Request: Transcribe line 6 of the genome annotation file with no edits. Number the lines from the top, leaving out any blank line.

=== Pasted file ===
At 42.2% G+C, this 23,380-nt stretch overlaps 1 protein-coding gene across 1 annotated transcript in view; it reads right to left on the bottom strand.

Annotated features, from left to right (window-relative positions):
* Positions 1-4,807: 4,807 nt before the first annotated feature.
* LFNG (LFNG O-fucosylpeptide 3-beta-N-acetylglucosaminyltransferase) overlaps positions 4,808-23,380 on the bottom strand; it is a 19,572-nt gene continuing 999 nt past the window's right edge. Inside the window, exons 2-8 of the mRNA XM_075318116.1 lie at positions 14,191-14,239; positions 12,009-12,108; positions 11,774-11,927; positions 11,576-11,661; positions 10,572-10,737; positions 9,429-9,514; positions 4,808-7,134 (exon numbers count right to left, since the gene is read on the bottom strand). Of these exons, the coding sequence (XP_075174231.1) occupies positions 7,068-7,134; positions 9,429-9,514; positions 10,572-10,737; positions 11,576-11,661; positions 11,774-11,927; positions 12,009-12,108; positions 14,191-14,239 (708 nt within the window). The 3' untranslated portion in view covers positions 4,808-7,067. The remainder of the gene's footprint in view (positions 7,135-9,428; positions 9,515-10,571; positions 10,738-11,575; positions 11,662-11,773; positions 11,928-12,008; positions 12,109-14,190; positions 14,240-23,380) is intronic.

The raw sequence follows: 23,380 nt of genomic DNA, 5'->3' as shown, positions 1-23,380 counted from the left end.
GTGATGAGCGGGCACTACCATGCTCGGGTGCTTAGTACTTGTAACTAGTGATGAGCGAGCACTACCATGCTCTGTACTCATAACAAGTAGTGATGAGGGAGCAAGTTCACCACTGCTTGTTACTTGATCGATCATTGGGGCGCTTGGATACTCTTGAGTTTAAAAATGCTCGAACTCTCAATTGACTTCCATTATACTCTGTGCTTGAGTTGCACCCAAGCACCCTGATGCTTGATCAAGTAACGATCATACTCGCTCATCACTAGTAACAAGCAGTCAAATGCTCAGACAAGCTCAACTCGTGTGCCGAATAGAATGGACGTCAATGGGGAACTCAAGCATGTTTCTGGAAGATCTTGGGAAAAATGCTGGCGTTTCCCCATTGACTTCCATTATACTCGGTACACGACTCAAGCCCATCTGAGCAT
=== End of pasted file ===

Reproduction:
GTGATGAGCGGGCACTACCATGCTCGGGTGCTTAGTACTTGTAACTAGTGATGAGCGAGCACTACCATGCTCTGTACTCATAACAAGTAGTGATGAGGGAGCAAGTTCACCACTGCTTGTTACTTGATCGATCATTGGGGCGCTTGGATACTCTTGAGTTTAAAAATGCTCGAACTCTCAATTGACTTCCATTATACTCTGTGCTTGAGTTGCACCCAAGCACCCTGATGCTTGATCAAGTAACGATCATACTCGCTCATCACTAGTAACAAGCAGTCAAATGCTCAGACAAGCTCAACTCGTGTGCCGAATAGAATGGACGTCAATGGGGAACTCAAGCATGTTTCTGGAAGATCTTGGGAAAAATGCTGGCGTTTCCCCATTGACTTCCATTATACTCGGTACACGACTCAAGCCCATCTGAGCAT